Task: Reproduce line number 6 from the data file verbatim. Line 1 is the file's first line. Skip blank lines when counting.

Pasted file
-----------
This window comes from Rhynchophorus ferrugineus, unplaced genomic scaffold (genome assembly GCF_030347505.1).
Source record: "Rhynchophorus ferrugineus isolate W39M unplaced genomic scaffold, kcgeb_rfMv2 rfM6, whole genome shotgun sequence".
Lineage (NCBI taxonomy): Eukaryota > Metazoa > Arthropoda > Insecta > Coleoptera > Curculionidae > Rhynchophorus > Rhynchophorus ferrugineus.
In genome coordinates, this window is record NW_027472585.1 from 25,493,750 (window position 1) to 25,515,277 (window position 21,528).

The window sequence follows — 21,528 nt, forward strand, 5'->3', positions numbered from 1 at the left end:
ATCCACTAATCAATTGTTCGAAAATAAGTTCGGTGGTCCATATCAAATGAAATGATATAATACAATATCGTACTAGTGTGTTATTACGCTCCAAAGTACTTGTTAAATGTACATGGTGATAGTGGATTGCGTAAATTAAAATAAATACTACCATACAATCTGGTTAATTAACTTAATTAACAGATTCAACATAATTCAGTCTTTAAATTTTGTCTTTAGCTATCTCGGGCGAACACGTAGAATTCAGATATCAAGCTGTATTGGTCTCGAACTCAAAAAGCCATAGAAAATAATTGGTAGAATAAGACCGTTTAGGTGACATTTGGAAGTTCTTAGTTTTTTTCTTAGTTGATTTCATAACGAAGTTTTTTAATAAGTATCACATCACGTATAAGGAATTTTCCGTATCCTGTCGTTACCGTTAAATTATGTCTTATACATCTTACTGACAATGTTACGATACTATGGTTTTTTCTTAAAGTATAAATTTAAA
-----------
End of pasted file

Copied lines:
ATCCACTAATCAATTGTTCGAAAATAAGTTCGGTGGTCCATATCAAATGAAATGATATAATACAATATCGTACTAGTGTGTTATTACGCTCCAAAGTACTTGTTAAATGTACATGGTGATAGTGGATTGCGTAAATTAAAATAAATACTACCATACAATCTGGTTAATTAACTTAATTAACAGATTCAACATAATTCAGTCTTTAAATTTTGTCTTTAGCTATCTCGGGCGAACACGTAGAATTCAGATATCAAGCTGTATTGGTCTCGAACTCAAAAAGCCATAGAAAATAATTGGTAGAATAAGACCGTTTAGGTGACATTTGGAAGTTCTTAGTTTTTTTCTTAGTTGATTTCATAACGAAGTTTTTTAATAAGTATCACATCACGTATAAGGAATTTTCCGTATCCTGTCGTTACCGTTAAATTATGTCTTATACATCTTACTGACAATGTTACGATACTATGGTTTTTTCTTAAAGTATAAATTTAAA